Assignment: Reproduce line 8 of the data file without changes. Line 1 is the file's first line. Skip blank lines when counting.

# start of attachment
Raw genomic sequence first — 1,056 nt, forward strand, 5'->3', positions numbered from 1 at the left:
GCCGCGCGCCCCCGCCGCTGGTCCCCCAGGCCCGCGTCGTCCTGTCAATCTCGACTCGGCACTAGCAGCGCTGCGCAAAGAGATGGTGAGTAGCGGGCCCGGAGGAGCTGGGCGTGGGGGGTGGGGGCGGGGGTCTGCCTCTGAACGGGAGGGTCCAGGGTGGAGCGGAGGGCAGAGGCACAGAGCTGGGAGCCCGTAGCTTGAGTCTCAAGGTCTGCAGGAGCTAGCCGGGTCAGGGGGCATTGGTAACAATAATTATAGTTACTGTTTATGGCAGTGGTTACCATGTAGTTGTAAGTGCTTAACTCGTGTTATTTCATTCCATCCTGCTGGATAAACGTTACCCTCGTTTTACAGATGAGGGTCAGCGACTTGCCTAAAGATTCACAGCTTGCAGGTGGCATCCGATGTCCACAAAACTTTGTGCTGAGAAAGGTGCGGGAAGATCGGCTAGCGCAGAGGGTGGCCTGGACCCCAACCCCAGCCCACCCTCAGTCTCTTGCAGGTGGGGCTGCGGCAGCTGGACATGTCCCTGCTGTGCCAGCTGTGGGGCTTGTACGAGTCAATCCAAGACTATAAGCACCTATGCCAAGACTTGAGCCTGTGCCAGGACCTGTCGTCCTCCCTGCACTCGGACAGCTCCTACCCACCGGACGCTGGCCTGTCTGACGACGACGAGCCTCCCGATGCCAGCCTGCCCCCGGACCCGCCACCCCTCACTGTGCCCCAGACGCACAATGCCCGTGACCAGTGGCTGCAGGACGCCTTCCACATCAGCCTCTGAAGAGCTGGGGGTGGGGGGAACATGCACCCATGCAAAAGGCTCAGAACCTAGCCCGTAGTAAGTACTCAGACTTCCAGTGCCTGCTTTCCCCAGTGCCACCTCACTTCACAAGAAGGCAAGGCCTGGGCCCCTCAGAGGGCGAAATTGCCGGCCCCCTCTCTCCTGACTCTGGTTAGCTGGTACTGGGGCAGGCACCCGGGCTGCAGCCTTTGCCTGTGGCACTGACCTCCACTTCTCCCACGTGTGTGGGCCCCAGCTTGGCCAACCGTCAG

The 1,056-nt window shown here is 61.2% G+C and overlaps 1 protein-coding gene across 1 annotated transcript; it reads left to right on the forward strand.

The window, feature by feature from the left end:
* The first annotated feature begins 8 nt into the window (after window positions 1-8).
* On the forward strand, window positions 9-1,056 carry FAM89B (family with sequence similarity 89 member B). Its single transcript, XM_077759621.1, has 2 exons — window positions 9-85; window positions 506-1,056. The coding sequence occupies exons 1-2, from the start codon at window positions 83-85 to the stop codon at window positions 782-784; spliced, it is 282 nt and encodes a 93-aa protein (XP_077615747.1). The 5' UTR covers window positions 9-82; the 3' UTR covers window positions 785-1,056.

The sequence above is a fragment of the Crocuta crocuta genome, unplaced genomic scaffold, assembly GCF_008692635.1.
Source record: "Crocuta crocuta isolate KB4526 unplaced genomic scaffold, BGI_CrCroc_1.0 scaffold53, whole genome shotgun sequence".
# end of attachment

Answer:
Source record: "Crocuta crocuta isolate KB4526 unplaced genomic scaffold, BGI_CrCroc_1.0 scaffold53, whole genome shotgun sequence".